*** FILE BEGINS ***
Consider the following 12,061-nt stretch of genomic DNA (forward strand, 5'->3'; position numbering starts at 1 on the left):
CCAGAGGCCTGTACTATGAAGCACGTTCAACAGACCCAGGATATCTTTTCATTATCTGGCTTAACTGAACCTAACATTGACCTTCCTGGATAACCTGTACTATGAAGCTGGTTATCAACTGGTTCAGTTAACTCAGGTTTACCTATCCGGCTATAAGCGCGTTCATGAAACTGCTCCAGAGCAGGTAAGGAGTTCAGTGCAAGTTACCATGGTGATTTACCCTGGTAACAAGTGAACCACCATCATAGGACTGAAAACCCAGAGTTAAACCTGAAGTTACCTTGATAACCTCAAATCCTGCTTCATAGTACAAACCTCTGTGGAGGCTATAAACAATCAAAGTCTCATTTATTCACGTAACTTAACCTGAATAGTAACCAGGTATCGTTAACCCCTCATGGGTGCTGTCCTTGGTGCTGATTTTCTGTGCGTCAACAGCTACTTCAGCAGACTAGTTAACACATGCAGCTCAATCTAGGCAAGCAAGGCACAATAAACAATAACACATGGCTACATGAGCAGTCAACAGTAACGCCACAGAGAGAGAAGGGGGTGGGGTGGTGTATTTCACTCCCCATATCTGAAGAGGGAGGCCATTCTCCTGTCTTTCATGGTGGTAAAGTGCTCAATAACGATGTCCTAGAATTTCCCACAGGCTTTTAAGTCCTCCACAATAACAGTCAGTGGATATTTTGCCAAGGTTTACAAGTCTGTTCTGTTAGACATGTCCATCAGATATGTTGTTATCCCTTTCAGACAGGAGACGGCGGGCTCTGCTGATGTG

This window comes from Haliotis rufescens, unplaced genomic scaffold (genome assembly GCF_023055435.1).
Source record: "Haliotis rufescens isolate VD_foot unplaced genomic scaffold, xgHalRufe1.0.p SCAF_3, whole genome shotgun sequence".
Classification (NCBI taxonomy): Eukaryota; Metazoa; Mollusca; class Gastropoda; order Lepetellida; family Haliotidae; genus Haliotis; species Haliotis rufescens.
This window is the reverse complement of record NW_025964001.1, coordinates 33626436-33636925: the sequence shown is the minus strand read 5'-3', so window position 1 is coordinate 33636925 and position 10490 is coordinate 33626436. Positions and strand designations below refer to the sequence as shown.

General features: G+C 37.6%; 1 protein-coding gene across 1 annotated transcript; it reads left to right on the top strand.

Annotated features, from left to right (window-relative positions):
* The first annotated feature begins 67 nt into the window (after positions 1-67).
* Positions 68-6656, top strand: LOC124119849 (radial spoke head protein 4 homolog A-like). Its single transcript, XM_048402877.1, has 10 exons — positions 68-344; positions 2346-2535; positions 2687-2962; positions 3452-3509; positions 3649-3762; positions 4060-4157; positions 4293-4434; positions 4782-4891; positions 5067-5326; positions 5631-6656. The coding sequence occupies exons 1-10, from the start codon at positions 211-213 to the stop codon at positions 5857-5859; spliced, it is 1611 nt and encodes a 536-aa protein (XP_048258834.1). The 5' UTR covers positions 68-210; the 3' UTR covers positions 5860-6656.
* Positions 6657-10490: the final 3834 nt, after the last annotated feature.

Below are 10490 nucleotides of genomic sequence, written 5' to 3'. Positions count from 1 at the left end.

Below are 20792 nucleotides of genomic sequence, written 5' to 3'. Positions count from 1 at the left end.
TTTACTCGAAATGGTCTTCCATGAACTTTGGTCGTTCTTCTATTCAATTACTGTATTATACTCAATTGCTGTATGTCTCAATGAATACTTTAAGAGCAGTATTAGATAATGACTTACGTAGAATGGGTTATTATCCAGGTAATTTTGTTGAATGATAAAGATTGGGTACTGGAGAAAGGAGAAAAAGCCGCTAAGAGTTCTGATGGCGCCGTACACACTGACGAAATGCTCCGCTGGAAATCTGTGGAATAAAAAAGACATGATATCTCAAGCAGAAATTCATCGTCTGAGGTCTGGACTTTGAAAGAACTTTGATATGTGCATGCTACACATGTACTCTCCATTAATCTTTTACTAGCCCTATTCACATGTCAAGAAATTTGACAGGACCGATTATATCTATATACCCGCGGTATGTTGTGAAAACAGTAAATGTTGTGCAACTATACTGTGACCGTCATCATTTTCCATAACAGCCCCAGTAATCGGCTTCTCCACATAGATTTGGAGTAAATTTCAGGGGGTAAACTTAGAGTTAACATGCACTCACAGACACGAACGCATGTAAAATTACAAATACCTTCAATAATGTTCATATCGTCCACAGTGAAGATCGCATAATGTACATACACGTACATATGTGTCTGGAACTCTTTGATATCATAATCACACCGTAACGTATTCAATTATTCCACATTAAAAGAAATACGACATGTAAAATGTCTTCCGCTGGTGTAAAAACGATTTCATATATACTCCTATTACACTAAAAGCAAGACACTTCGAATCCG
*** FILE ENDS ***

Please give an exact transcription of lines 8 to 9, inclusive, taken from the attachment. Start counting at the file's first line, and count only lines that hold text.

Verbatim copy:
Annotated features, from left to right (window-relative positions):
* The first annotated feature begins 67 nt into the window (after positions 1-67).